At-home EV charging provides EV owners benefits — from hygiene and cleanliness to efficiency and convenience, increasing the popularity for installing home charging stations.
The rise of COVID-19 has caused major changes to electric vehicle (EV) driving and charging patterns. Two important trends stand out for EV owners: An increase in home charging due to the pandemic, but also growth in the availability of public charging networks.
Let’s take a look at the shifting charging patterns and why home charging is becoming more popular among EV owners.
COVID changing EV charging trends
A recent survey conducted by PlugShare Research conducted over the Labor Day weekend sheds some light on the issue. According to their data, 53% of U.S. EV drivers said they charge their cars in public less now than they did before the pandemic. These drivers also accounted for a staggering 67% decline in public charging compared to before pre-pandemic levels.
An overall decline in driven miles factors into these findings. The survey also found that 74% of respondents said they’re driving fewer total miles due to COVID-19 compared to what they drove prior to March 2020. This accounted for a 56% dip in average miles driven.
Collectively, these numbers also support the survey’s key findings: The number of EV drivers who do most of their charging at home jumped to 84% from its pre-pandemic level of 75%.
Even in the best of times, EV charging stations are not bastions of cleanliness. A BusBud study found that public EV chargers have an average of 7,890 colony forming units (CFUs) per square inch. A CFU how microbiologists estimate the number of viable bacteria and germs in a sample. To put this in comparison, money has an average 5.2 CFU/sq, the bottom of a purse has 9.7 CFU/sq and a household toilet seat contains 172 CFU/sq.
This risk is further amplified by the current pandemic. The coronavirus that causes COVID-19 can last up to three days on stainless steel or plastic surfaces, according to a study from the National Institutes of Health (NIH) and the Centers for Disease Control (CDC). Many EV chargers are made of these materials. Charging at home allows you to maintain social distancing, and it doesn’t put you at risk of exposing yourself to germs or the coronavirus.
Despite this significant decline in EV drivers charging at public stations, the past six months have seen a steady increase in the number of DC fast-charging openings as well as announcements for planned openings. This comes on the heels of a surge in EV drivers.
“While post-COVID-19 EV driving is way down, we’re actually seeing a record number of registrations for our PlugShare EV driver app,” said PlugShare’s Chief Strategy Officer Norman Hajjar. “Worldwide registrations were up 56% in August versus last year, and we just crossed the 1 million registered driver mark.”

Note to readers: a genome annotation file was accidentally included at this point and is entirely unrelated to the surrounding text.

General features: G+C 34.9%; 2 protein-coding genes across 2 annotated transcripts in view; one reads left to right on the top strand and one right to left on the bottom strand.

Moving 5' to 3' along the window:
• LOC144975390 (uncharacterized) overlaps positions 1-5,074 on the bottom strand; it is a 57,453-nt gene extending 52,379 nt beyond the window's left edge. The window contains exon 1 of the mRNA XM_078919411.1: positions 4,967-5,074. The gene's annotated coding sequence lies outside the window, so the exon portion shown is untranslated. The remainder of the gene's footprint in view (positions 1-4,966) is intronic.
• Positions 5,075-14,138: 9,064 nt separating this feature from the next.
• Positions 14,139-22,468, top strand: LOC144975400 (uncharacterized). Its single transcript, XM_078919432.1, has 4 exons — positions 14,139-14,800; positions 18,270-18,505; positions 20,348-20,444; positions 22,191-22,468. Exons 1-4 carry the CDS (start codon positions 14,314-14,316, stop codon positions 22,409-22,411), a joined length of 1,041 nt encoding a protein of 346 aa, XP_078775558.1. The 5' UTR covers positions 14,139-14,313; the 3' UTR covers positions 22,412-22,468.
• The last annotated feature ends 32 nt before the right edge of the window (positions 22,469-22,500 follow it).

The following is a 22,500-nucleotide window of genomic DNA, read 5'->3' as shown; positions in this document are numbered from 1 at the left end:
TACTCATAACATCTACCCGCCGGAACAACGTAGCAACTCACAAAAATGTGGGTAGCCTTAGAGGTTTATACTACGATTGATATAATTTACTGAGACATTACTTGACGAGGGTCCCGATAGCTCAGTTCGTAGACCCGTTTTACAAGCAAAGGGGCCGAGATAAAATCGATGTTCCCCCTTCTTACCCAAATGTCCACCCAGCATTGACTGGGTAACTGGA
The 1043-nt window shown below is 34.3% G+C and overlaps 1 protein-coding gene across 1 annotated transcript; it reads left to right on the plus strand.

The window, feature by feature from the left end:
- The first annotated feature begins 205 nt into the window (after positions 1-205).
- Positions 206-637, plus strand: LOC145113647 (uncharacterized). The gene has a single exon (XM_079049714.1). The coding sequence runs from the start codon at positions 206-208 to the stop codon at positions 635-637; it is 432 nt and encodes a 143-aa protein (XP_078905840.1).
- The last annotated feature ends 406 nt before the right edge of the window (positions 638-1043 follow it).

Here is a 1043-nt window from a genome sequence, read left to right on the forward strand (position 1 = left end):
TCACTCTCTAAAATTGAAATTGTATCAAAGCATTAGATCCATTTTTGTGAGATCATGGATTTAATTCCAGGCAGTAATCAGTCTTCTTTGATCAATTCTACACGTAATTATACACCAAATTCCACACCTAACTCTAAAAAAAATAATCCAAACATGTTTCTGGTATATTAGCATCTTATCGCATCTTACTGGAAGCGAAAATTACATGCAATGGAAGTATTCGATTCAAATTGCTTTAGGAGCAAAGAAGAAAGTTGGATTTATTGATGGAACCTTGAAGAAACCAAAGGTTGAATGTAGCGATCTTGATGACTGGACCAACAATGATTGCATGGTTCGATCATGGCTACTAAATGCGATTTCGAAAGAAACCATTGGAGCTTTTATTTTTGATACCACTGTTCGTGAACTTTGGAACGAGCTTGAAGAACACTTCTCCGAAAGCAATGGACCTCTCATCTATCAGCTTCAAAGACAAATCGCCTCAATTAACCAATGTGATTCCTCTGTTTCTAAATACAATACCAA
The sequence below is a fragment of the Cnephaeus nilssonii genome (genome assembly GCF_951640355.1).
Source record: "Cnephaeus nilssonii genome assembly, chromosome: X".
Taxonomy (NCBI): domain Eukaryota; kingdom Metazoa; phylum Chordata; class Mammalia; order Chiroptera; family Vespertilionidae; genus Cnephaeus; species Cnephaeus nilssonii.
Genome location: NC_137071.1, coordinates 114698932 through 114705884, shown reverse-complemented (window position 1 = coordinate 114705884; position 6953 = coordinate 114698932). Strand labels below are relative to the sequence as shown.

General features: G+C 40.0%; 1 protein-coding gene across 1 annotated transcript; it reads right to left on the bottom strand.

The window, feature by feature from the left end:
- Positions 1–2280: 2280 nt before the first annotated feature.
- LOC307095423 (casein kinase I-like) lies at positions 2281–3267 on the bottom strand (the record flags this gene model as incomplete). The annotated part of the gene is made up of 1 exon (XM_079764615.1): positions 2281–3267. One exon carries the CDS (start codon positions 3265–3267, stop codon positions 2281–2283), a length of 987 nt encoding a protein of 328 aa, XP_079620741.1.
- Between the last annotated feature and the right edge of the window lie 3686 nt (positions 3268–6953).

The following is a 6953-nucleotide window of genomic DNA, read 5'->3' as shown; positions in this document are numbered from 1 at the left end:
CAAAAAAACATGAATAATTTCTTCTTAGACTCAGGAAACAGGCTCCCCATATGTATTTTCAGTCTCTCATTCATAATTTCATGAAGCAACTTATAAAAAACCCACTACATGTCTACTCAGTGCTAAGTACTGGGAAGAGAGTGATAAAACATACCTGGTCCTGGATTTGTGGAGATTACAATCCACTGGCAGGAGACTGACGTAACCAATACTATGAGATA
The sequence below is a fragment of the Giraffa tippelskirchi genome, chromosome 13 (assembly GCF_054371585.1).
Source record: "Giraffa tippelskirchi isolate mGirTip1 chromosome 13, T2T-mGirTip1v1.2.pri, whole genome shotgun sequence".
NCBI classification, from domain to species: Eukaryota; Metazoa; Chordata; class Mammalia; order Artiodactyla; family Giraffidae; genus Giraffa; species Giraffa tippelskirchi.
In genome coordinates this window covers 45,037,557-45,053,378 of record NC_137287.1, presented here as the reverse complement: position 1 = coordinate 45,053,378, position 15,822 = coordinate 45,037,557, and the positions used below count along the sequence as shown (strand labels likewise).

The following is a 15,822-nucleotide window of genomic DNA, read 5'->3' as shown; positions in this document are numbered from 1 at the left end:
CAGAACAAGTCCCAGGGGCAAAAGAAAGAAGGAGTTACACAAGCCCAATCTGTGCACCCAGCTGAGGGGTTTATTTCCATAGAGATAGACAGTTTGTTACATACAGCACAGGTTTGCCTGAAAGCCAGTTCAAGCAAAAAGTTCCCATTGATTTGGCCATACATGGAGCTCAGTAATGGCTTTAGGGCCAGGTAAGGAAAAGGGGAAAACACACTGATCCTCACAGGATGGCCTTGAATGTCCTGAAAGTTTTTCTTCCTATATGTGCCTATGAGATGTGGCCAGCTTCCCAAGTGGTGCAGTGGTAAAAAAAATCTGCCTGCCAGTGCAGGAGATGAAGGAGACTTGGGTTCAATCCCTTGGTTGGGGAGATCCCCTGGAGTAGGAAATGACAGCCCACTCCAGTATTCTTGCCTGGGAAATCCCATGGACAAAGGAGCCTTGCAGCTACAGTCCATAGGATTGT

Although miles driven are decreasing, more people continue to turn to EV for their mobility needs. Let’s take a look at some other reasons why EV drivers should consider an at-home EV charger.
Additional reasons for the rise in charging at home
At-home EV charging provides other long-term benefits beyond the immediate concerns regarding the coronavirus.
For one, charging at home allows you to more efficiently and conveniently keep your vehicle charged. You can program parameters for charging around your own needs and on your own terms, when you actually need it. This eliminates trips to the local charging station and having to wait around for the battery to fill up. A home-charging station also lets you replenish the battery up to 50% to 80% on a daily basis, which helps maintain the battery’s longevity and overall health.
You can end up paying less for power over time. Often, public charging uses a pay-as-you-go model. These payment methods typically involve per-minute costs, pricing per charging session or per kilowatt-hour (kWh) and even a charging idle fee. Since the public charging site owner frequently sets these prices themselves, you have no way to know exactly how much you’ll be paying on every visit. Compare this to an at-home EV charger, which is generally lower than public charging costs, especially during off-peak hours at night time.
However, despite the pros and growth of at-home charging, many EV drivers are confused about how to go about installing one. Twenty-nine percent of respondents to a June 2020 HomeServe survey expected the local utility to assist with home charging set-up and installation. Meanwhile, 27% of respondents thought it was up to the original equipment manufacturer (OEM) to help them understand how to set-up and install an at-home charger at home.
Want to learn more about why at-home EV charging is becoming more popular and how to get go about setting up and installing a home-charging station?
Contact Person: Miss. Fiona